FIGS. 9 to 12 show a preform 80 and an interocclusal appliance 110 for a third embodiment of the invention (appliance 110 shown in FIG. 11). The preform 80 has a base 82 and impression material 84 molded to a top surface of such base 82. The base 82 is in the shape of a maxillary dental arch, having end portions 86, 88 and a central portion 90 between such end portions 86, 88. The end portions 86, 88 have upstanding side walls 87, 89 and an upstanding lingual wail 91 that extends along the dental arch along the end portions 86, 88 and the central portion 90. The central portion 90 of the base 82 has only the upstanding lingual wall 91, and does not have an upstanding labial or front wall.

The impression material 84 generally covers the top surface of the base 82. The impression material 84 is formed to have a first outer upstanding ridge 92 and a second outer upstanding ridge 94, and an inner upstanding ridge 96. Optionally, a step (not shown) may be formed in the inner upstanding ridge 96 such that the inner upstanding ridge of impression material at the central portion 90 of the base is higher than the inner upstanding ridge of impression material formed at the end portions 86, 88 of the base 82. The upper surfaces of the impression material between the outer upstanding ridges 92, 94 (buccal peripheral walls) and the inner upstanding ridge 96 (lingual peripheral wall) define tooth receiving portions 98, 100. Tooth receiving portions 98, 100 may alternately be called pilot channels configured to facilitate placement of the user's maxillary molars at an optimal position during and throughout self-fitting of the appliance. The front face 102 of the inner upstanding ridge 96 is sloped downwardly, at an angle complementary to the angle at which upper or maxillary front incisor and/or bicuspid teeth generally are disposed in an adult mouth. The impression material 84 is transformed into a maxillary molar encasement during self-fitting of the interocclusal appliance 110 (FIG. 11).

While the impression material 84 in the teeth receiving portions 98, 100 adapts to the shape of the surfaces of the maxillary molars, the upstanding ridge 96 may be lengthened and fitted to the user's palate tissue extending behind the front teeth 104. Referring to FIG. 11, the appliance 110 has been fitted in a mouth 106 so that the upstanding ridge of the preform is stretched and thinned to form a flap or palate molded surface 112.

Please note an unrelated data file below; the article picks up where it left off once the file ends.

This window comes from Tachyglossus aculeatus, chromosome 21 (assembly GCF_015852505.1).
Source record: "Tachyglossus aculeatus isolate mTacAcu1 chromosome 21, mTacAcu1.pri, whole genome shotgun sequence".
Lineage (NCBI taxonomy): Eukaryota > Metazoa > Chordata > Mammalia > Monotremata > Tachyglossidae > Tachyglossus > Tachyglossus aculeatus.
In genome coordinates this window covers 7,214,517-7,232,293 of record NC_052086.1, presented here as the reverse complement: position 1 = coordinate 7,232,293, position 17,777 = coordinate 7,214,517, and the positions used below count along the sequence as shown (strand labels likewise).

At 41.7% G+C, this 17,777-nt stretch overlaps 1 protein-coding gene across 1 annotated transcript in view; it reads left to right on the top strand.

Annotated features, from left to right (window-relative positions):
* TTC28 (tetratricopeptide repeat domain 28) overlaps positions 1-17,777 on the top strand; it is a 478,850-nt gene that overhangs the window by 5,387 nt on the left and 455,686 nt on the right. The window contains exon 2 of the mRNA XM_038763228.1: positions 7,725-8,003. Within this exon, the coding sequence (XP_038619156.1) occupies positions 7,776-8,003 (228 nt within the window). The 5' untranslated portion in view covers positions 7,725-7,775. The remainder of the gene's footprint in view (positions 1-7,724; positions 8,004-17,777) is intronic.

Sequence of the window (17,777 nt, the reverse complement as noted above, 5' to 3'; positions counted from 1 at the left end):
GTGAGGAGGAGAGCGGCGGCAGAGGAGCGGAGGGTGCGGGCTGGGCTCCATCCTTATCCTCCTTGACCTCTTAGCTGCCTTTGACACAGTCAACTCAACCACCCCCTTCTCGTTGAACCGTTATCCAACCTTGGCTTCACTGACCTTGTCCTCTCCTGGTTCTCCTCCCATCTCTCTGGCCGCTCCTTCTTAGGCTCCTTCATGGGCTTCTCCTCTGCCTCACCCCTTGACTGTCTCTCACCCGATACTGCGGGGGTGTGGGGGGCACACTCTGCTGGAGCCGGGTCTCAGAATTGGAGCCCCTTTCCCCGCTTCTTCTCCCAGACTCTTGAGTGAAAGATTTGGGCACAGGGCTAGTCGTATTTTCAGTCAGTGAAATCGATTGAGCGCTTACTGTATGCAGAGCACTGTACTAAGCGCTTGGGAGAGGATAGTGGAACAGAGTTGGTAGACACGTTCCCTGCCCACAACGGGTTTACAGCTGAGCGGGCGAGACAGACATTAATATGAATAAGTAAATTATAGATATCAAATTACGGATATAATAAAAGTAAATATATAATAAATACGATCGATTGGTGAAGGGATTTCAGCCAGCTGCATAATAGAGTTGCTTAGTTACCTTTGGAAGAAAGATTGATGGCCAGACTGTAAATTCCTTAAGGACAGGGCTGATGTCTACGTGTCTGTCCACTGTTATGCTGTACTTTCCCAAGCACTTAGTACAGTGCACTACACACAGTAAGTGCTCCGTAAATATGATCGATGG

FIG. 11 also shows that the interocclusal appliance 110 fits in the user's mouth 106 such that the sloped front face 102 of the impression material contacts the back surface of the user's front teeth 104 to support those teeth as the appliance is worn. The top surface of the base 82 contacts the lower tips of the user's front teeth. As illustrated in FIG. 11, no impression material 84 contacts the front surfaces of the user's front teeth. No impression material extends between the front teeth and the user's upper lip. Thus, this third embodiment is comparable to the first embodiment shown in FIG. 4, except that base material extends below the lower tips of the user's front teeth 104 to support those teeth when the appliance is worn. In this manner, base material or bite plate separates occlusal surfaces of all of the user's teeth, not just the molars.

While the first 10, second 50 and third 80 embodiments of the preforms according to the invention have been shown optimally without any impression material extending between the front surfaces of the user's front teeth and the user's upper lip, some impression material may contact the user's front teeth in finished appliances within the scope of the invention. Not all users will have complete sets of front teeth, and not all users will have dental arches that match the span of the dental arch of the preform. Thus, it is intended that appliances formed from preforms that do not have substantial impression material extending in front of a user's front teeth are within the scope of the present invention. Unlike prior self-fitted interocclusal appliances, to achieve the comfortable fit desired herein, the appliances according to the invention are not intended to have substantial impression material or base material in front of a user's teeth, or in contact with a user's front (labial) gum tissue.